Internet offers a variety of ways to go 'surfing'


June 06, 1994|By MICHAEL J. HIMOWITZ

Once upon a time, the Internet was a cozy little club of a few million professors, students, scientists and business types linked worldwide networks of dedicated computers owned by their universities and corporations.

It wasn't easy for the average home computer user to tap into the Net's vast database and E-mail resources because it required connections -- not the electronic kind, but someone who would give or sell you an account on one of the powerful computers linked to the Internet with expensive, high-speed phone lines.

In the last 18 months, however, "surfing the Net" has become a yuppie craze as the modem-using public has stampeded onto the Internet through a variety of traditional and nontraditional on-line service providers.

Some of these on-ramps are relatively inexpensive and don't require much of a learning curve. Others can blow a hole in your pocketbook and eat up hours of cybertime while you struggle to get them working.

At the lowest and simplest level, subscribers to the major on-line information services -- Compuserve, Prodigy and America Online already have access to the Internet's most popular feature, electronic mail.

Users of all three can send mail to any Internet address and receive Internet messages in their regular mailboxes. By using Internet addresses, it's also possible for users on any service to send mail to users on any of the others. The Big Three also provide friendly, proprietary communication software that makes navigation easy.

If all you want to do is keep in touch with a son or daughter in college (a popular pastime), or exchange information with a small group of people in faraway locations, it's a waste of time and money to go any further. Be aware, though, that some services charge extra for Internet mail (10 cents per 6,000 characters sent or received at Prodigy), and others have limits on the size of Internet messages.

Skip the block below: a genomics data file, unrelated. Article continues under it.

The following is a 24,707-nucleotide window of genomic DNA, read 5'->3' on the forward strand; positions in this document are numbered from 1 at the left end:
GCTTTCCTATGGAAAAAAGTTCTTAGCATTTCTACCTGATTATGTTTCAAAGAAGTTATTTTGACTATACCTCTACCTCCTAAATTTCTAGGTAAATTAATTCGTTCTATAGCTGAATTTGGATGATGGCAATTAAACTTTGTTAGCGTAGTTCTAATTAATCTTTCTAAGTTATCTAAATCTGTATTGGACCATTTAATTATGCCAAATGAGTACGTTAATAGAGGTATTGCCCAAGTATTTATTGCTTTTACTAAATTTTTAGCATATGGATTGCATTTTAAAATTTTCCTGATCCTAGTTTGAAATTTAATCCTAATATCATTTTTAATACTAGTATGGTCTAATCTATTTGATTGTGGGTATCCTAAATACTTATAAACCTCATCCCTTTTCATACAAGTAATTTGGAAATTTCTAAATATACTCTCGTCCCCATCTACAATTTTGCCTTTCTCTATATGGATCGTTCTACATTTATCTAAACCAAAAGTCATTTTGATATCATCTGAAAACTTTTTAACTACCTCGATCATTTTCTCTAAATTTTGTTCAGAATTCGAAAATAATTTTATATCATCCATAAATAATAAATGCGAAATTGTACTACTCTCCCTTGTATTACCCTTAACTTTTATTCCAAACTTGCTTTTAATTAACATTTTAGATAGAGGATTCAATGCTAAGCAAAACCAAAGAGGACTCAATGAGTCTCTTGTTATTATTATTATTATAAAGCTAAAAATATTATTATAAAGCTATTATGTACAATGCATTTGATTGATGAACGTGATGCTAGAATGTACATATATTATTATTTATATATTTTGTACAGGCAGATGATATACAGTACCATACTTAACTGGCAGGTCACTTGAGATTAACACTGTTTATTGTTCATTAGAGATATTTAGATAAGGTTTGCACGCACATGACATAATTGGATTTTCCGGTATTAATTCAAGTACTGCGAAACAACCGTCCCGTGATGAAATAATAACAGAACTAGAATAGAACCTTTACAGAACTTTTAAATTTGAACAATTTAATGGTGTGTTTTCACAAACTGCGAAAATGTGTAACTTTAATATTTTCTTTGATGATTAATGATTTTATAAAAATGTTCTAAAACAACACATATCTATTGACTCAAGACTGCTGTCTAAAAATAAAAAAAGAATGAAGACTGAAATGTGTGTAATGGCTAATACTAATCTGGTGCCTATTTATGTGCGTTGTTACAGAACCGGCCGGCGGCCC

The next step up for most Internet users is access to the thousands of mailing lists and newsgroups that link people with common interests in subjects ranging from politics to computer programming to gardening to kinky sex.

While mailing lists and newsgroups serve similar functions, they work differently. A mailing list is just what the name implies -- a collection of individual E-mail addresses. When you put your name on a subject-oriented mailing list, anyone who sends mail to the group will automatically put a copy of their message in your mailbox. Likewise, any mail you address to the group will be sent to anyone on the list.

The good news is that you can subscribe to a mailing list from any of the on-line services. The bad news is that given the explosion in Internet traffic over the last year, a subscription to an active, unmoderated mailing list can fill your mailbox with unwanted junk -- an expensive proposition if you're paying by the message.

Newsgroups, on the other hand, are more like traditional computer bulletin boards, allowing users to post and read messages on particular subjects. The messages are stored centrally and won't clog your personal mailbox.

Unfortunately, newsgroup management requires a more sophisticated host system, and while the other services are promising newsgroup access in the future, only America Online delivers it now.

In fact, America Online has jumped well ahead of its competitors in Internet connectivity. With its friendly, dedicated software, it also provides access to a variety of searchable Internet databases and its own version of GOPHER, a standard, menu-based front end that can connect you directly with thousands of other GOPHER servers around the world.

Unfortunately, America Online is still having trouble keeping up tTC with its ballooning subscriber list, and its local nodes are often busy -- a source of constant irritation to the people who are paying for the service.

Also, AOL's Internet connection is still buggy and prone to errors that can hang up your PC. But its Internet service has improved dramatically over the past few months and it's headed in the right direction. It's also relatively cheap, since it's part of AOL's standard charge, $9.95 a month for the first five hours and $3.60 an hour after that.

If you're one of the three people in the world who hasn't received an AOL software disk in the mail, you can get one by calling 1 (800) 827-6364.

Even the best general on-line information services don't provide full Internet connectivity, particularly access to FTP (File Transfer Protocol), a scheme that allows users on one system to transfer files to and from other systems. These files are among the Internet's great treasures, ranging from vast libraries of shareware computer programs to collections of graphic images.

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